By Ysolt Yilmaz. Bathroom. Published at Wednesday, February 14th, 2018 - 20:58:47 PM.
Having shelves in individual rooms at home helps you. Not only they store things, so they do not clutter, the right shelves also help you to save some moving space. For example shelves in the bathroom. Whether your bathroom is big or small, you will need some decent, DIY shower floating shelves.
First of all, why do you need DIY bathroom floating shelves? Since the bathroom is the only place that potentially gets wet most of .the time, having too much stuff in it is not ideal. You may slip and bump into things around you. The last thing you ever want is to have bruises from that possibility.
So, how do you have DIY bathroom floating shelves? What if you are no expert in this department? No worries, you can still learn. Besides checking out some tutorials online, you may ask someone you know – like a family member or a friend – who does these things.
Is it easier said than done? Well, not so much. For example, you can use the one above the toilet stall or the sink. Make sure the spot is not too low or too high. You do not want your head to accidentally bump against it nor have trouble reaching up (although you can still use a tool as a help, let’s make sure you do not have to go through that).
Before you start preparing the materials, you must clean the chosen spot and its surroundings. Do not forget to flush the toilet or the sink.
For example, you would like to build a couple of 28-inched shelves. In that case, these are the materials that you need to prepare:
- A couple of 1 x 10 boards. Cut them into 28 inches long each.
- A couple of ¼ plywood boards. Cut them into 28 inches x 19 – ¼ inches each
- A couple of 2 x 3 boards. Cut them into 28 inches long each.
- Three couples of 2 x 3 boards. Cut them into 7 – ¾ inches long each.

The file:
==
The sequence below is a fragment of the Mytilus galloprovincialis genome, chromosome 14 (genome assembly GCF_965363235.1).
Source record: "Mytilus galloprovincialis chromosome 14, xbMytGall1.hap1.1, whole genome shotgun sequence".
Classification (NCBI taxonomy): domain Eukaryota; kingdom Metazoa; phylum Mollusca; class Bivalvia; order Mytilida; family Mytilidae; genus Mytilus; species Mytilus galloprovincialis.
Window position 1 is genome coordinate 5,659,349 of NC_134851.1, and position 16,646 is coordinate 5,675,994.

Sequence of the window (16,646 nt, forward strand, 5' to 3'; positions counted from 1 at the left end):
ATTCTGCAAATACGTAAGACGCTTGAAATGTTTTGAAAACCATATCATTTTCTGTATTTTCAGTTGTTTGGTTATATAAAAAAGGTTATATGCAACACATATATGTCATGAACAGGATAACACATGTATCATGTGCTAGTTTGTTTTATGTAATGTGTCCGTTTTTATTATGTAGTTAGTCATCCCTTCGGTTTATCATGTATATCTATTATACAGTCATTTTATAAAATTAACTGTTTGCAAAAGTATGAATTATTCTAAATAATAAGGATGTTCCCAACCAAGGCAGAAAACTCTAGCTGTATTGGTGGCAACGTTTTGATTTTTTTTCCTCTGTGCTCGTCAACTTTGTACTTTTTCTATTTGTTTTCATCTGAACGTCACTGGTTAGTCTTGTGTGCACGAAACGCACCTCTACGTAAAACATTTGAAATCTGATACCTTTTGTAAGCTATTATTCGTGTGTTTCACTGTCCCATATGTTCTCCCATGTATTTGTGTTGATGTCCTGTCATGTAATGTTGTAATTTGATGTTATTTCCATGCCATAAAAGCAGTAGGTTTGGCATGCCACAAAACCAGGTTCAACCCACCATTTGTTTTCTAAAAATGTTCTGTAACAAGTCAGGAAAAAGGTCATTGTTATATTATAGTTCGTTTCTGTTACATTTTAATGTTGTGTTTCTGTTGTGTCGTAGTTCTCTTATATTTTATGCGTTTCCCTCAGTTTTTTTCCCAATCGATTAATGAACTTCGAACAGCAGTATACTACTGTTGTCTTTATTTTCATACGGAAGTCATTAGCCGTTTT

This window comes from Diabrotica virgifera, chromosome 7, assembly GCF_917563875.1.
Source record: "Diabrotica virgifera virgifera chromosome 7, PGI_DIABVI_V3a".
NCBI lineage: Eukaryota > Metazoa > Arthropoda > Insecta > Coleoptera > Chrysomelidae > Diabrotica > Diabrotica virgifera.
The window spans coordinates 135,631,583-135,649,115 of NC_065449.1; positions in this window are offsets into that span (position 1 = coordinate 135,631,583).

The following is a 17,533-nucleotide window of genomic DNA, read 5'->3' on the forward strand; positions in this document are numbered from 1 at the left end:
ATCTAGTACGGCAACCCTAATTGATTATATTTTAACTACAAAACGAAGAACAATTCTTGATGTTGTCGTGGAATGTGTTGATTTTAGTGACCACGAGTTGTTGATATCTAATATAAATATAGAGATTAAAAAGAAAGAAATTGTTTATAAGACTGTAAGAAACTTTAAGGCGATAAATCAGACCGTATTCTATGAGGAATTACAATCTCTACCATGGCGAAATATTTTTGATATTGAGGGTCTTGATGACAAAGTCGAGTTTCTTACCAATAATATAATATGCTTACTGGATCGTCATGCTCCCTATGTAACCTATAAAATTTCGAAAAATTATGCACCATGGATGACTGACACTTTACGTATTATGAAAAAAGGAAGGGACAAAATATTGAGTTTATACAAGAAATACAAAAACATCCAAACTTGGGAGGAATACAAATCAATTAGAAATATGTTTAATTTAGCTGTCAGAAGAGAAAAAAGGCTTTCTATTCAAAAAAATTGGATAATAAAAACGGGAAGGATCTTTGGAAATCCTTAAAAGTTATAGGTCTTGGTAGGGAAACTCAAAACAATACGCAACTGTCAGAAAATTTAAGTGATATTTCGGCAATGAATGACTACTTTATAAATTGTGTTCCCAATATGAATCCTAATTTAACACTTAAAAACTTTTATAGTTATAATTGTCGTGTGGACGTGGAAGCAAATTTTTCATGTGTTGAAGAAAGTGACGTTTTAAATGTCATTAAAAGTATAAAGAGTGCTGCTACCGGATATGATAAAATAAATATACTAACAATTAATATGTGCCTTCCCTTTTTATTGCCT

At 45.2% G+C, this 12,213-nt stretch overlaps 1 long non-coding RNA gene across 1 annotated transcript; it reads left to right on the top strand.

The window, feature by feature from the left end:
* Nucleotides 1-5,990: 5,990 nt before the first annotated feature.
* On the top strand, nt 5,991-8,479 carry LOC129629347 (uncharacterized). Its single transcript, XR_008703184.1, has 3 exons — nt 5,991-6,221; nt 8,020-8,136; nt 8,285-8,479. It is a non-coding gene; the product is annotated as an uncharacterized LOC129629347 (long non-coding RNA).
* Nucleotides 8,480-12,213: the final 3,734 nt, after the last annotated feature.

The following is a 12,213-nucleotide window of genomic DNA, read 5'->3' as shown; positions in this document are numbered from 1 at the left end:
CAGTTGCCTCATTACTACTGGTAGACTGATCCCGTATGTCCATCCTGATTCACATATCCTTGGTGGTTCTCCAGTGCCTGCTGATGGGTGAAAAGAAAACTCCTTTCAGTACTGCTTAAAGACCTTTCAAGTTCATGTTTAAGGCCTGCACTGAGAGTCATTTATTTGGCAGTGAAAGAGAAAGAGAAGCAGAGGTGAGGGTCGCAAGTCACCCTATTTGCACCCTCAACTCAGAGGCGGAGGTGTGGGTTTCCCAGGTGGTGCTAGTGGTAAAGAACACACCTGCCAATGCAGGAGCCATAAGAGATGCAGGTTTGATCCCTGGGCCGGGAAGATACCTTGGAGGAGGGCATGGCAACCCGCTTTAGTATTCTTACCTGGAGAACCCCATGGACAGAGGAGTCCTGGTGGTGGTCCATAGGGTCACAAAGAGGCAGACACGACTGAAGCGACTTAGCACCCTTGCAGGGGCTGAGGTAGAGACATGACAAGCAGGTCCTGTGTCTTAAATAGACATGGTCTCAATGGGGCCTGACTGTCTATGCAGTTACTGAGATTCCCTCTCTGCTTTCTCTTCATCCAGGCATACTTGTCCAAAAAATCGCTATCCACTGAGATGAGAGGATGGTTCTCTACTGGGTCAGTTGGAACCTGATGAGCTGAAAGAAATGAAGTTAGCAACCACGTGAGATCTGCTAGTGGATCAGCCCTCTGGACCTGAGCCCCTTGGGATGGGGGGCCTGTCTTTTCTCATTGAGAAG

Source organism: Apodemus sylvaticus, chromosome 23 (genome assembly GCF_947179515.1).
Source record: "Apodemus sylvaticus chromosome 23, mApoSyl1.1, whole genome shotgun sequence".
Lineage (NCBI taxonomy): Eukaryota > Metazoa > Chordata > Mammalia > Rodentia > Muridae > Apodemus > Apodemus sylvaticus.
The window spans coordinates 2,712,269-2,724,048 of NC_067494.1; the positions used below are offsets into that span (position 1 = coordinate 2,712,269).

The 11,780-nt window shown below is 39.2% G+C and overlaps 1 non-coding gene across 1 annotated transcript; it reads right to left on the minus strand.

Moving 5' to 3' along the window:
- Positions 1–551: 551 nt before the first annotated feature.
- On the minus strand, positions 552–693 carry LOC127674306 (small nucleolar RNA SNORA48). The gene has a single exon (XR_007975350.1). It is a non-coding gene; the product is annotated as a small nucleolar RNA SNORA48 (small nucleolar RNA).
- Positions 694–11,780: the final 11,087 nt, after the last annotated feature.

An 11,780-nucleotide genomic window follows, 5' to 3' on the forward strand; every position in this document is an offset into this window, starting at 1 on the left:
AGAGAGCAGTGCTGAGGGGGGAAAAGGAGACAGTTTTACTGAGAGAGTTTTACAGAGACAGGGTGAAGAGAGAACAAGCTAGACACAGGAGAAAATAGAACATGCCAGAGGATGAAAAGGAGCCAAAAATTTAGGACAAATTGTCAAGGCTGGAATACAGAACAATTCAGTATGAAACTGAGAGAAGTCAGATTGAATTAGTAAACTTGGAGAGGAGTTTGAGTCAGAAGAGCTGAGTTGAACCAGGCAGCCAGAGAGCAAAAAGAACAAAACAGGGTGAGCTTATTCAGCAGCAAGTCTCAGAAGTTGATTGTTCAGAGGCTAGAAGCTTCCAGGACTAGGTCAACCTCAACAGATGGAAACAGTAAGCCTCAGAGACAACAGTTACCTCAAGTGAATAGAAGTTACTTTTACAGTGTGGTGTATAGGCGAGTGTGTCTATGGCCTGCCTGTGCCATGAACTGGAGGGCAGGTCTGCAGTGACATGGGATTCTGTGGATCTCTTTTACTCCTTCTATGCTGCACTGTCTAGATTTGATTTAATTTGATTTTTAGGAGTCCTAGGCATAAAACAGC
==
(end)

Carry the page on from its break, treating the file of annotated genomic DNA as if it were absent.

- A couple of 1 x 4 boards. Cut them into 29 – ½ inches long each.
- Two couples of 1 x 4 boards. Cut them into 9 – ¼ inches long each.
- A dozen of 2 – ½ inches of screws.
- The leveled brad nails and wood glue.
- Kreg jig, power drill, brad nailer, and clamps.
- The finishing(s). In this case, you can either choose sandpaper, paint, stain, or anything else that you like.
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- With your Kreg jig, drill a couple of pocket holes (for 2 – ½ inched screws) into one end of each six short (7 – ¾ inches) boards. The two holes should have the same size, which is between ½ to ¾ from the sides of the board.
- Clamp the pieces together, so all the edges, the sides, and the ends aligned. One of the ways is to clamp the board to your work table. Then clamp the shortboard in the right place, which is where the clamp lining is up over the joint between the boards.
- Prepare your rig, Torx screws, or 2 – ½ inches of pins. Hold the shortboard firmly into place with one hand, because being clamped does not guarantee it will not wobble. Then screw in the 2 – ½ inched screws to attach the board. After that, repeat the same process with another short board on the other end of the longboard. The last one to go through the same thing is the board in the middle.
- Once the first piece is done, your 2 x 3 boards will look like a giant letter E. Their function is to form the frame for one floating shelf. Once this part is done, repeat the same process for the second floating shelf.
- With your stud finder, find where your wall studs are placed. That place will help you to attach the floating shelves frames right to your wall.
- Against the wall, it is time to hold up your shelf. Then, you should mark a couple of holes in the placement of all wall studs.
- The process is not over yet. On your shell frames (close to one inner corner as shown in the picture), predrill the holes.
- This is special for a 28-inched shelf (which ends up being 29 – ½ inches). Chances are, you will hit two wall studs. Once they are marked well, mount the frames on the wall.